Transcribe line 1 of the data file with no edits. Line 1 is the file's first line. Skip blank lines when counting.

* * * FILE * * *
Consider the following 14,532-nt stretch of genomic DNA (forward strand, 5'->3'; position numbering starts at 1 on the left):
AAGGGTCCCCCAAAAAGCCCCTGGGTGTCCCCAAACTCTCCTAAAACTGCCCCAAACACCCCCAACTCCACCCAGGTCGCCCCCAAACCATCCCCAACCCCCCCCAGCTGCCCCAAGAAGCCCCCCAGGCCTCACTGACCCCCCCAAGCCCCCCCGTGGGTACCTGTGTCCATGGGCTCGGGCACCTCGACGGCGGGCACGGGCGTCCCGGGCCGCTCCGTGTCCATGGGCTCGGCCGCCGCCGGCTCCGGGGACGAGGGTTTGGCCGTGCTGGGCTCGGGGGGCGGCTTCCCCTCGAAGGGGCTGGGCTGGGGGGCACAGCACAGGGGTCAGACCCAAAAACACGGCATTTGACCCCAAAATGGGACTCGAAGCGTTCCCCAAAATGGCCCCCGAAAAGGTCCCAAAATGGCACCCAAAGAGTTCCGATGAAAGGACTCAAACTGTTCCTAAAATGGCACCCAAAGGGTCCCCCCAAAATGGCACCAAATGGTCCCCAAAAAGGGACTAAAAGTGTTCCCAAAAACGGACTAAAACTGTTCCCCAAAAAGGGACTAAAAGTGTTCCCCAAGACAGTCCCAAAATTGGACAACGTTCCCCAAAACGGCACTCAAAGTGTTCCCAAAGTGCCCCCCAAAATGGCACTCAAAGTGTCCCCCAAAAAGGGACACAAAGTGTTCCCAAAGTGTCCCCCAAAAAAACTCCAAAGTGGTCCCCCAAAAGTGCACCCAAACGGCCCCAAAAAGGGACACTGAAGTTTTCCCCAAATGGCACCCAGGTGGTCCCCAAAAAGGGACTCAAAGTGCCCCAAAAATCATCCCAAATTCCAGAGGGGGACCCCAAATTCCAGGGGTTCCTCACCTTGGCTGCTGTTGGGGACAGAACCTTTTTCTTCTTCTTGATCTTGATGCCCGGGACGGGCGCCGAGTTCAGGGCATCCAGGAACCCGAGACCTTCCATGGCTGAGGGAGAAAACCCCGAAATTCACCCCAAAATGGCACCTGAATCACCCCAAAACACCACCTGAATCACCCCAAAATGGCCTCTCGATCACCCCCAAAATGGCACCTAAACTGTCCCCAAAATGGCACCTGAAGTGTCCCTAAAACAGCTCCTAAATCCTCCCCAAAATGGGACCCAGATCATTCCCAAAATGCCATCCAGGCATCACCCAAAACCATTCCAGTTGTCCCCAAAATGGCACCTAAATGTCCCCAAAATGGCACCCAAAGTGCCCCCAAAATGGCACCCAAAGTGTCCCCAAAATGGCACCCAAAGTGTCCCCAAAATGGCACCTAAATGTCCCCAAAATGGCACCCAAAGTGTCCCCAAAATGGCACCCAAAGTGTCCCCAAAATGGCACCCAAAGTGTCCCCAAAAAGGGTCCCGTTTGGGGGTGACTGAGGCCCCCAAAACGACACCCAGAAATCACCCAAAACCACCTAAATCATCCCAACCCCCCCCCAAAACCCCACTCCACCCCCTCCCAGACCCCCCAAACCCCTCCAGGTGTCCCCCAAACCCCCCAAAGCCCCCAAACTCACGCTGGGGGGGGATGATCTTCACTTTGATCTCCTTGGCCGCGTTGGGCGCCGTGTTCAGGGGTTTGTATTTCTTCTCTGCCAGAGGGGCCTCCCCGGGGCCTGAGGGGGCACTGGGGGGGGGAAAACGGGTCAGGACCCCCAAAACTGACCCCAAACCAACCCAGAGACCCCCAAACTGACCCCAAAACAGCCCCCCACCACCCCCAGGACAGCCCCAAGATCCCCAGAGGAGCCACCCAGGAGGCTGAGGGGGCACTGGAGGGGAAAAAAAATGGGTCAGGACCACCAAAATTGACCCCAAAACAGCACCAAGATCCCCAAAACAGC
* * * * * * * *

Consider the following 14,532-nt stretch of genomic DNA (forward strand, 5'->3'; position numbering starts at 1 on the left):